Ah, I love instant enlightenment.
OK -- not exactly instant, because I had to watch 54 minutes of a You Tube video before I got to Thomas Metzinger's philosophical "money shot" right at the end.
So when I saw a mention of the video on my Twitter feed, I figured that it would be worth watching. I'm a sucker for a Zen-titled talk, "Being No One," from someone who specializes in scientific perspectives on the philosophy of mind.
Most of Metzinger's presentation is pretty darn boring. I listened to it more than I watched it, dividing my attention between his ideas and browsing my habitual morning web sites.
One of his basic notions is that our self-model, our sense of "me," is a simulation. I don't claim to completely understand Metzinger's explanation of how this comes about, which is rather complicated.
However, I could grasp his point that evolution, via natural selection, favored humans who could simply recognize the presence of a wolf -- no need to also know how the brain processes sensory and cognitive data behind the scenes of conscious awareness.
So we have a naive realism. Metzinger said, "We didn't need to distance ourselves from ourselves." And...
We are systems, which are not able to recognize their own sub-symbolic self-model as a model. Therefore we operate under the condition of a naive-realistic self-misunderstanding.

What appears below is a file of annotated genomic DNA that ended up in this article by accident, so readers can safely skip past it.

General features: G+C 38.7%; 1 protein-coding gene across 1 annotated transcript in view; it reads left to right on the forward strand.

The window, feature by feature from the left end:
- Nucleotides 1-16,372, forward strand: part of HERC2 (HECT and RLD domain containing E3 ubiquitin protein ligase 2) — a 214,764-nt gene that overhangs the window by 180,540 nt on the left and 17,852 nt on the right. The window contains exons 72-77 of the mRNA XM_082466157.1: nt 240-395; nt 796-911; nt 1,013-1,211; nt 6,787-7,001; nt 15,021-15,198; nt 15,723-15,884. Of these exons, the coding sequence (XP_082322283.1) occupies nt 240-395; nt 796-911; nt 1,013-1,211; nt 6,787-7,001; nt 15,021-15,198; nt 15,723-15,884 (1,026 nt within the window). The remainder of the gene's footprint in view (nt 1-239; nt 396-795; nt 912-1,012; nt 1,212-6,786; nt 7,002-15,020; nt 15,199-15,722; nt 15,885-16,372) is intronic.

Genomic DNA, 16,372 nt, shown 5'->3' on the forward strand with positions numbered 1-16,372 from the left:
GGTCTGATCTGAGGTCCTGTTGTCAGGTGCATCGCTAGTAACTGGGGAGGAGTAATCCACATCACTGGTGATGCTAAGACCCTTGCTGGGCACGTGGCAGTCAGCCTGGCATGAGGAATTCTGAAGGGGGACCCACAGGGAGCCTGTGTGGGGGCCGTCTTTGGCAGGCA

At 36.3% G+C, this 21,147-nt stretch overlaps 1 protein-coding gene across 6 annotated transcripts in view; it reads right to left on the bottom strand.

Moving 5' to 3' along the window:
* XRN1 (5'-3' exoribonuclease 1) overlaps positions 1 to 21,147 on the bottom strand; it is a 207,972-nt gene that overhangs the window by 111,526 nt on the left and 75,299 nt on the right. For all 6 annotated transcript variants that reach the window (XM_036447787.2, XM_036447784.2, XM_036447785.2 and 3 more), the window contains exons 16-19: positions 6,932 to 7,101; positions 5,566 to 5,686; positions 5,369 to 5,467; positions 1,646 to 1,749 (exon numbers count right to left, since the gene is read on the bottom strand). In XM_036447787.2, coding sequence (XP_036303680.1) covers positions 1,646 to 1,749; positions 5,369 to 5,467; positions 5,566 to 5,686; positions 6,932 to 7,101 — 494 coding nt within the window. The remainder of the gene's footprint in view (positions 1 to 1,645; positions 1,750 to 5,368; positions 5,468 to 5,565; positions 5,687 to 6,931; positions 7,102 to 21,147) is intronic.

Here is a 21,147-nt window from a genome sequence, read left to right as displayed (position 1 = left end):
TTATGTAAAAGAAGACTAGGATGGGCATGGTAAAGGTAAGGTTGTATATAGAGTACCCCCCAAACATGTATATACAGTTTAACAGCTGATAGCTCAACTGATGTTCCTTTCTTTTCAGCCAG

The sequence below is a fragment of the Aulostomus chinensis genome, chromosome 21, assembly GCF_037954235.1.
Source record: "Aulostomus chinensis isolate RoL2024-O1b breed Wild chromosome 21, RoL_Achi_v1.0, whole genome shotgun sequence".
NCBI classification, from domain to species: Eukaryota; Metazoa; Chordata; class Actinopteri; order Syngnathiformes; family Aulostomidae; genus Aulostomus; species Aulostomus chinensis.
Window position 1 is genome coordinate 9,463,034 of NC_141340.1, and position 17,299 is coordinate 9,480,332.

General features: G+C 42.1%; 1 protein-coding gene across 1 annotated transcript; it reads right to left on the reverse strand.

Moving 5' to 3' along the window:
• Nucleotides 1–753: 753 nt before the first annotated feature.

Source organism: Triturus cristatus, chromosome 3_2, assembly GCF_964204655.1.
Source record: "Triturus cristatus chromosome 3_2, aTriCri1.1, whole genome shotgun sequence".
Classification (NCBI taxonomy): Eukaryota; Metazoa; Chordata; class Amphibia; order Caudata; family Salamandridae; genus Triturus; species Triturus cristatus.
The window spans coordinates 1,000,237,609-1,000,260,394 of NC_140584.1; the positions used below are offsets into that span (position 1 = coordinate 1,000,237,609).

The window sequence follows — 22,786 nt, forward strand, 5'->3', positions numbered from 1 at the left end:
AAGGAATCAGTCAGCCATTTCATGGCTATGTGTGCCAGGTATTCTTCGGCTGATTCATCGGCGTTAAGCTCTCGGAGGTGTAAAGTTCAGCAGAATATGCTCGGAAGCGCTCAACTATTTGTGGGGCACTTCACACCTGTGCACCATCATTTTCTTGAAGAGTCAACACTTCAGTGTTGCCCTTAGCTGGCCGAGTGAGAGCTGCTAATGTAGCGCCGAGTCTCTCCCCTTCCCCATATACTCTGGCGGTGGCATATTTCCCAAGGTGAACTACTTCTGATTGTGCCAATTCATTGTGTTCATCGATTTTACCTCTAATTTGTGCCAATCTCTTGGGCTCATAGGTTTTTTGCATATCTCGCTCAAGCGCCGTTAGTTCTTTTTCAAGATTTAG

We necessarily experience ourselves as being in direct and immediate epistemic contact with ourselves.
Metaphorically speaking, you are a system that continually confuses itself with the content of its own self-model.
This avatar doesn't know it has a visual cortex; it just sees with its eyes. It doesn't know it has a motor cortex; it just acts with its hands.
Meaning, I think, that it just seems so obvious "I" am the center of my "self."
That there is an ethereal being I call "me" who seemingly is separate and distinct from all of the crude physical goings-on in my body, neurons firing chemically/electrically, food being digested and crapped out, etc., etc., etc.
Given this assumption, which is almost universal among human beings, the quest for our true self becomes all-important.
People want to be self-fulfilled. They seek self-realization. They wonder what happens to the self after death. They yearn for enlightenment, which often is considered to involve ego-loss or becoming selfless.
Metzinger, however, dissolves these notions in some wonderfully intriguing closing remarks.
Given all this, isn't it true that the self is an illusion? I think it is not true, because it contains a logical mistake.
On the level on which we are talking, there is no such thing as truth or falsity yet. There is nobody who could have an illusion in this system.
So if you really wanted to stay with the idea that the self is an illusion, you would have to say that it is an illusion which is no one's illusion.
Then he addresses the big question: immortality of the soul.
If it is true that the self is not a thing, but a process, as I have described it, then it is also true that the tragedy of the ego dissolves. Because strictly speaking, nobody is every born and nobody ever dies.
Good news. I guess. Not that there is an "I" who guesses. But I'm still guessing.
Here's the video: